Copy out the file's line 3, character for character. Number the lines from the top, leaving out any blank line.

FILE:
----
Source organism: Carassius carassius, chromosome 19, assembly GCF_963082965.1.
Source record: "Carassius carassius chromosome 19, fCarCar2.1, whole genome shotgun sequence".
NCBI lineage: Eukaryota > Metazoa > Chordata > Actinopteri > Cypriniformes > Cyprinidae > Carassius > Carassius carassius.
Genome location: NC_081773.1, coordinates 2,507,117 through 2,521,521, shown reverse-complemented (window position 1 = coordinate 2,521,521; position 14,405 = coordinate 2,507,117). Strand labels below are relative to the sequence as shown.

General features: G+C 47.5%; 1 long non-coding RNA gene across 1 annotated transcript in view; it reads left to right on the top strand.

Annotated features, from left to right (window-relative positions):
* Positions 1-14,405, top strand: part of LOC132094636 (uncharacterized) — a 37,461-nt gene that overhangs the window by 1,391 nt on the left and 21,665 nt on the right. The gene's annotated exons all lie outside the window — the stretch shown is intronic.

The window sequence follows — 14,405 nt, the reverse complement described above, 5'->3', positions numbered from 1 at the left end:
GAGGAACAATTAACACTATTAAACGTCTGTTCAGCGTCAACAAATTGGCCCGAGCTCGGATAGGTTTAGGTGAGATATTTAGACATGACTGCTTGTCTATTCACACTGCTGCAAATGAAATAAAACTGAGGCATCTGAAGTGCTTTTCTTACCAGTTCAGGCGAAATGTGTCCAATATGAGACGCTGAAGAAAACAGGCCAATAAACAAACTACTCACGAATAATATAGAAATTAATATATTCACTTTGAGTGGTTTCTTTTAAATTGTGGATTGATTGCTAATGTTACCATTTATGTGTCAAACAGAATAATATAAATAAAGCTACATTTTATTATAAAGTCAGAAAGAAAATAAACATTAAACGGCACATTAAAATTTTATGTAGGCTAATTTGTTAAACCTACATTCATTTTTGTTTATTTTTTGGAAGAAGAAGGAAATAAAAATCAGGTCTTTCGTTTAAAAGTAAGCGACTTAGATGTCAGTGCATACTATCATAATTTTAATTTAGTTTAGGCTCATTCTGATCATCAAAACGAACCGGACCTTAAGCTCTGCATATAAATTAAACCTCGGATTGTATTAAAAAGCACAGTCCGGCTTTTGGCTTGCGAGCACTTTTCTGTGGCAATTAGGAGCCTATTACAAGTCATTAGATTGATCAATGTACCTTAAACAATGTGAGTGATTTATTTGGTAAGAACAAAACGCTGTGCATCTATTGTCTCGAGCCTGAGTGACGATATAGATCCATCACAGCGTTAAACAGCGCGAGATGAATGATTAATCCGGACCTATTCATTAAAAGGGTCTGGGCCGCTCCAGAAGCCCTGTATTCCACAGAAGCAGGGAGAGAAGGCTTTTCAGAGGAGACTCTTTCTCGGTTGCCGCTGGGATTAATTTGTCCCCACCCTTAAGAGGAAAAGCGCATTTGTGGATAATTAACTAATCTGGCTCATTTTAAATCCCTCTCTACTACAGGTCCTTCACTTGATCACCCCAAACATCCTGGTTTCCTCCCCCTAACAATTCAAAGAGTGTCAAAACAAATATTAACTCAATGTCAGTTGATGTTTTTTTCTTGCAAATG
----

NCBI lineage: Eukaryota > Metazoa > Chordata > Actinopteri > Cypriniformes > Cyprinidae > Carassius > Carassius carassius.